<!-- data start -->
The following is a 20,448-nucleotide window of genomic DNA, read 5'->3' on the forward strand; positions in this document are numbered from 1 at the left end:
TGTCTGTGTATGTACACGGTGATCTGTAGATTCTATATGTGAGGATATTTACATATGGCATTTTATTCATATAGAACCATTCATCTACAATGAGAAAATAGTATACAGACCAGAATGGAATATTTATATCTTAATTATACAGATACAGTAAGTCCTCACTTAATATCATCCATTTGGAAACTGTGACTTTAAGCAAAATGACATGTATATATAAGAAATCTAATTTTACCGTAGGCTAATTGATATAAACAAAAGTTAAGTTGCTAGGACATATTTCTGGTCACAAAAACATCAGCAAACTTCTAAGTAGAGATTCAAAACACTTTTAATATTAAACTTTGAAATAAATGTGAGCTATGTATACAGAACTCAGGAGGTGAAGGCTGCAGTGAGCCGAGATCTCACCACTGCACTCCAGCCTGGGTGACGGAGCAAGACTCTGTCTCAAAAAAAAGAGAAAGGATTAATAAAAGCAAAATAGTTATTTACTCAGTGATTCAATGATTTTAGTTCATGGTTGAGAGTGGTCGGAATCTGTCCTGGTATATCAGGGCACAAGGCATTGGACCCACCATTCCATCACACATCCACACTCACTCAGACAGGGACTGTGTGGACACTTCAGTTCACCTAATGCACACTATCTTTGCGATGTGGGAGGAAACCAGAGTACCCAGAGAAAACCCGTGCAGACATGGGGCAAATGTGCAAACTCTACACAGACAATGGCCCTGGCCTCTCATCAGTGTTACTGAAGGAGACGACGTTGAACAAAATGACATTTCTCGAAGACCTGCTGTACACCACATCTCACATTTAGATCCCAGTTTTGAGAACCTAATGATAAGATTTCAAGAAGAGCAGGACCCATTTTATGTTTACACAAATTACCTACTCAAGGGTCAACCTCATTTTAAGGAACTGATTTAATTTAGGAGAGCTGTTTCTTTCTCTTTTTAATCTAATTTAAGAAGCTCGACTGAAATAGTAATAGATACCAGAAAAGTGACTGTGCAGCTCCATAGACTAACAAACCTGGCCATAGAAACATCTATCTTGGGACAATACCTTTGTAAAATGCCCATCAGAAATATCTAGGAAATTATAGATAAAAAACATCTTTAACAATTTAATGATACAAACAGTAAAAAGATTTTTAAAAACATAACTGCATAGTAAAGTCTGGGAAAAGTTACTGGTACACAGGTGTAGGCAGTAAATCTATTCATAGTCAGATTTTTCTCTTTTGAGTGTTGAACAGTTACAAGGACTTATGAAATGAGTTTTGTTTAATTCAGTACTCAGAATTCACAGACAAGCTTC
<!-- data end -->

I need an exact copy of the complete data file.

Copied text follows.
The following is a 20,448-nucleotide window of genomic DNA, read 5'->3' on the forward strand; positions in this document are numbered from 1 at the left end:
TGTCTGTGTATGTACACGGTGATCTGTAGATTCTATATGTGAGGATATTTACATATGGCATTTTATTCATATAGAACCATTCATCTACAATGAGAAAATAGTATACAGACCAGAATGGAATATTTATATCTTAATTATACAGATACAGTAAGTCCTCACTTAATATCATCCATTTGGAAACTGTGACTTTAAGCAAAATGACATGTATATATAAGAAATCTAATTTTACCGTAGGCTAATTGATATAAACAAAAGTTAAGTTGCTAGGACATATTTCTGGTCACAAAAACATCAGCAAACTTCTAAGTAGAGATTCAAAACACTTTTAATATTAAACTTTGAAATAAATGTGAGCTATGTATACAGAACTCAGGAGGTGAAGGCTGCAGTGAGCCGAGATCTCACCACTGCACTCCAGCCTGGGTGACGGAGCAAGACTCTGTCTCAAAAAAAAGAGAAAGGATTAATAAAAGCAAAATAGTTATTTACTCAGTGATTCAATGATTTTAGTTCATGGTTGAGAGTGGTCGGAATCTGTCCTGGTATATCAGGGCACAAGGCATTGGACCCACCATTCCATCACACATCCACACTCACTCAGACAGGGACTGTGTGGACACTTCAGTTCACCTAATGCACACTATCTTTGCGATGTGGGAGGAAACCAGAGTACCCAGAGAAAACCCGTGCAGACATGGGGCAAATGTGCAAACTCTACACAGACAATGGCCCTGGCCTCTCATCAGTGTTACTGAAGGAGACGACGTTGAACAAAATGACATTTCTCGAAGACCTGCTGTACACCACATCTCACATTTAGATCCCAGTTTTGAGAACCTAATGATAAGATTTCAAGAAGAGCAGGACCCATTTTATGTTTACACAAATTACCTACTCAAGGGTCAACCTCATTTTAAGGAACTGATTTAATTTAGGAGAGCTGTTTCTTTCTCTTTTTAATCTAATTTAAGAAGCTCGACTGAAATAGTAATAGATACCAGAAAAGTGACTGTGCAGCTCCATAGACTAACAAACCTGGCCATAGAAACATCTATCTTGGGACAATACCTTTGTAAAATGCCCATCAGAAATATCTAGGAAATTATAGATAAAAAACATCTTTAACAATTTAATGATACAAACAGTAAAAAGATTTTTAAAAACATAACTGCATAGTAAAGTCTGGGAAAAGTTACTGGTACACAGGTGTAGGCAGTAAATCTATTCATAGTCAGATTTTTCTCTTTTGAGTGTTGAACAGTTACAAGGACTTATGAAATGAGTTTTGTTTAATTCAGTACTCAGAATTCACAGACAAGCTTC